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Brazil's BRF sees rising competition for corn from ethanol makers

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By Marcelo Teixeira

SAO PAULO, Sept 19 (Reuters) - Brazil's largest poultry processor BRF SA has seen rising competition for corn supplies in the country's center-west region coming from plants producing corn-based ethanol, Chief Executive Pedro Parente said on Wednesday.

The executive said the new situation posed a challenge for the company regarding securing raw material for feed at reasonable cost. Corn-based ethanol is a relatively new trend in Brazil, but has been developing quickly in center-west states such as Mato Grosso due to the ample supplies of the cereal.

"We have seen an increase in consumption of corn by ethanol makers in Mato Grosso and Goiás, they became a relevant corn user," said Parente at a presentation in a seminar organized by broker and analyst INTL FCStone in Sao Paulo.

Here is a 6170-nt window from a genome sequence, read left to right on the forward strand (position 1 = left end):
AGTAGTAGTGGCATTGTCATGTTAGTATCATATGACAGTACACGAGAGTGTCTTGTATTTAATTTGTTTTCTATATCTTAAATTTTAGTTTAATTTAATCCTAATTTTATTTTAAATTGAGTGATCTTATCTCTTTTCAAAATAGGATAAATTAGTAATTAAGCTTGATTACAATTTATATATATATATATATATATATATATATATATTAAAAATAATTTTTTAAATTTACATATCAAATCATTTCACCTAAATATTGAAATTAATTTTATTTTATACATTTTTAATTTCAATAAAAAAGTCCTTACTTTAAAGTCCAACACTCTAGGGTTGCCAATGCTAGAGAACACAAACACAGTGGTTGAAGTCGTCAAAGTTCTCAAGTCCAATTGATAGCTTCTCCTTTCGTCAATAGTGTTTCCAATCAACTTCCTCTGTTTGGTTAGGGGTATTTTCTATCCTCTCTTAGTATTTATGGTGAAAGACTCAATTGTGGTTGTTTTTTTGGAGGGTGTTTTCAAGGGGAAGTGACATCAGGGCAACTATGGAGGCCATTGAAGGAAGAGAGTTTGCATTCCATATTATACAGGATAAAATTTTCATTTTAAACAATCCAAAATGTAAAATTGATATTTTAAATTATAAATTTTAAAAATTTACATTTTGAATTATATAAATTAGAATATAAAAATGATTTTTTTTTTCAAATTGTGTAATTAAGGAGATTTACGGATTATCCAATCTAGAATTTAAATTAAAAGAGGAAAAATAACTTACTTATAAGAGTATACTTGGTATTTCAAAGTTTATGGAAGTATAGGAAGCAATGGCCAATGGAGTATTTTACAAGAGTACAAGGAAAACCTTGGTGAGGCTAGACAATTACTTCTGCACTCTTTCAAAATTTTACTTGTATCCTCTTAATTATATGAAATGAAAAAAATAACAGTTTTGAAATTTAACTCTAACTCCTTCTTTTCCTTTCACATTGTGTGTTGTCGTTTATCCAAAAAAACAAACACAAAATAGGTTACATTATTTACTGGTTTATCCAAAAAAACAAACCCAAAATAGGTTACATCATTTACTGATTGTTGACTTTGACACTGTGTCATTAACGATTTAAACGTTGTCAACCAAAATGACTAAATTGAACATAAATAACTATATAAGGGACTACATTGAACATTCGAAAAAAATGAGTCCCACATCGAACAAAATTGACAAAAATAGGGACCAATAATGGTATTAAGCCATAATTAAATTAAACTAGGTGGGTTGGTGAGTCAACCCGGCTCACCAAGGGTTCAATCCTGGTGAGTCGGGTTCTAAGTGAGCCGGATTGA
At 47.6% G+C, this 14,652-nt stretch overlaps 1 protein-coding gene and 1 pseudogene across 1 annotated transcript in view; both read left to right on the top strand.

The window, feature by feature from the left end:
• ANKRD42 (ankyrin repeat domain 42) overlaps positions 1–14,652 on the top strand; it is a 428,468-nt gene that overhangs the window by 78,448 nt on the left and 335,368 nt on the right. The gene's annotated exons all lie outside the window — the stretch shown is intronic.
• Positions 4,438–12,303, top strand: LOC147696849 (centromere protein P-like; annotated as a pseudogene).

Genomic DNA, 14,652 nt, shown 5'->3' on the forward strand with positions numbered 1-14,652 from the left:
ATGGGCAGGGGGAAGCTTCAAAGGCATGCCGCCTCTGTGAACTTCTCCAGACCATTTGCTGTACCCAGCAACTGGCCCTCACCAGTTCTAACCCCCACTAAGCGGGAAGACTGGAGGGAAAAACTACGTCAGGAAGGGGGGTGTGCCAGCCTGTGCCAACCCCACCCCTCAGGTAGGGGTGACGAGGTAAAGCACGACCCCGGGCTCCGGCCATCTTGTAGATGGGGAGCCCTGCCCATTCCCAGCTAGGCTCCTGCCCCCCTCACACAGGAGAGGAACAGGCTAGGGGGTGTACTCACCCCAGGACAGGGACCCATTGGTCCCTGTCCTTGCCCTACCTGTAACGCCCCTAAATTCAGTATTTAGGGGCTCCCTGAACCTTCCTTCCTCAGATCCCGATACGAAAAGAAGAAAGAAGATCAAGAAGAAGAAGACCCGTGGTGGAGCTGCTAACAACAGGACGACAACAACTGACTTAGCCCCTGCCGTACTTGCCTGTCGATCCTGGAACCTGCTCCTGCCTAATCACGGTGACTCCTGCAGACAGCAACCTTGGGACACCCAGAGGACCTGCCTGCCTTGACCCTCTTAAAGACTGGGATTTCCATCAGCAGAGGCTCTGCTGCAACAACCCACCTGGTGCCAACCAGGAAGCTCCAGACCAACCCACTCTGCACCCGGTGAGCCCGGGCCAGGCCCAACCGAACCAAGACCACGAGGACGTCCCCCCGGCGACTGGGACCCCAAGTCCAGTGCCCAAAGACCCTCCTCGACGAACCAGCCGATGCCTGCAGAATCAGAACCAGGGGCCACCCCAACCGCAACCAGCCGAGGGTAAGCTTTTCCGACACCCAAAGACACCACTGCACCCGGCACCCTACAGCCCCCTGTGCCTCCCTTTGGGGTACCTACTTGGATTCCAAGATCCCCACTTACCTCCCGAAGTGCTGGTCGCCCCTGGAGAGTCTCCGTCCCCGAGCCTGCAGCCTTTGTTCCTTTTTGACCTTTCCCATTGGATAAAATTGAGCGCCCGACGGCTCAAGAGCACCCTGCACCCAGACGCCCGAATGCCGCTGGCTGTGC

The BRF CEO estimated that ethanol makers were already using between 10 and 15 percent of the supplies in those states, where the meatpacker has processing plants and operates with associated chicken and pork growers.

Brazil is the world's second-largest ethanol producer behind the United States, but traditionally produces the fuel from sugarcane. New investments in the center-west, however, are increasing the share of ethanol made from corn in total volumes.

BRF's Chief Financial Officer Elcio Ito said the company has started to add DDGs (dried distiller grain), the byproduct from corn-based ethanol, which is rich in protein, as an alternative ingredient for feed.

He said DDGs compete with soymeal in cost in the areas where corn ethanol plants operate, so BRF buys the DDGs when they are cheaper than soymeal and depending on the type of feed they need to produce.

BRF is struggling to overcome a ban imposed by the European Union due to food quality issues. Parente said the company currently has high stocks of chicken breasts, the product it used to widely export to Europe, as a result of the ban.

The CEO said the firm is selling the breasts at some selected markets at lower prices, to reduce the stocks. (Reporting by Marcelo Teixeira Editing by Chizu Nomiyama and Bernadette Baum)